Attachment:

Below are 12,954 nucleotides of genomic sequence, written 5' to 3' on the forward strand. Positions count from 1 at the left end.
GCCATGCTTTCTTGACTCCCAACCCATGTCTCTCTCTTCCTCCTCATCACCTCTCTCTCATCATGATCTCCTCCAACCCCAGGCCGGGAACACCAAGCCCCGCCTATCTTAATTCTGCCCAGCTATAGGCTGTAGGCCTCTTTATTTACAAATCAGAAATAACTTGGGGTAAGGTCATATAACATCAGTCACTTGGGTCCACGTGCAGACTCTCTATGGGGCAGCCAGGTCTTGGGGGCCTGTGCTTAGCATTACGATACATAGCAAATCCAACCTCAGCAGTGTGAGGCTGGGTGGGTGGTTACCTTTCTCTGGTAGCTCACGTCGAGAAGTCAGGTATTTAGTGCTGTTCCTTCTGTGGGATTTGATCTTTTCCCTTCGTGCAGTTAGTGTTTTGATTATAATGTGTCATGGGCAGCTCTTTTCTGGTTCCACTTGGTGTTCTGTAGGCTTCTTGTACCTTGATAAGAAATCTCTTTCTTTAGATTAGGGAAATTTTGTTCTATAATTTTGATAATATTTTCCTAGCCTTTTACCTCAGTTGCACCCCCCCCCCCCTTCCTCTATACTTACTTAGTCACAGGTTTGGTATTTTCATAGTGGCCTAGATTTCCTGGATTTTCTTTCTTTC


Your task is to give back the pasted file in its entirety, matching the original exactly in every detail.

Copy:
Below are 12,954 nucleotides of genomic sequence, written 5' to 3' on the forward strand. Positions count from 1 at the left end.
GCCATGCTTTCTTGACTCCCAACCCATGTCTCTCTCTTCCTCCTCATCACCTCTCTCTCATCATGATCTCCTCCAACCCCAGGCCGGGAACACCAAGCCCCGCCTATCTTAATTCTGCCCAGCTATAGGCTGTAGGCCTCTTTATTTACAAATCAGAAATAACTTGGGGTAAGGTCATATAACATCAGTCACTTGGGTCCACGTGCAGACTCTCTATGGGGCAGCCAGGTCTTGGGGGCCTGTGCTTAGCATTACGATACATAGCAAATCCAACCTCAGCAGTGTGAGGCTGGGTGGGTGGTTACCTTTCTCTGGTAGCTCACGTCGAGAAGTCAGGTATTTAGTGCTGTTCCTTCTGTGGGATTTGATCTTTTCCCTTCGTGCAGTTAGTGTTTTGATTATAATGTGTCATGGGCAGCTCTTTTCTGGTTCCACTTGGTGTTCTGTAGGCTTCTTGTACCTTGATAAGAAATCTCTTTCTTTAGATTAGGGAAATTTTGTTCTATAATTTTGATAATATTTTCCTAGCCTTTTACCTCAGTTGCACCCCCCCCCCCCTTCCTCTATACTTACTTAGTCACAGGTTTGGTATTTTCATAGTGGCCTAGATTTCCTGGATTTTCTTTCTTTC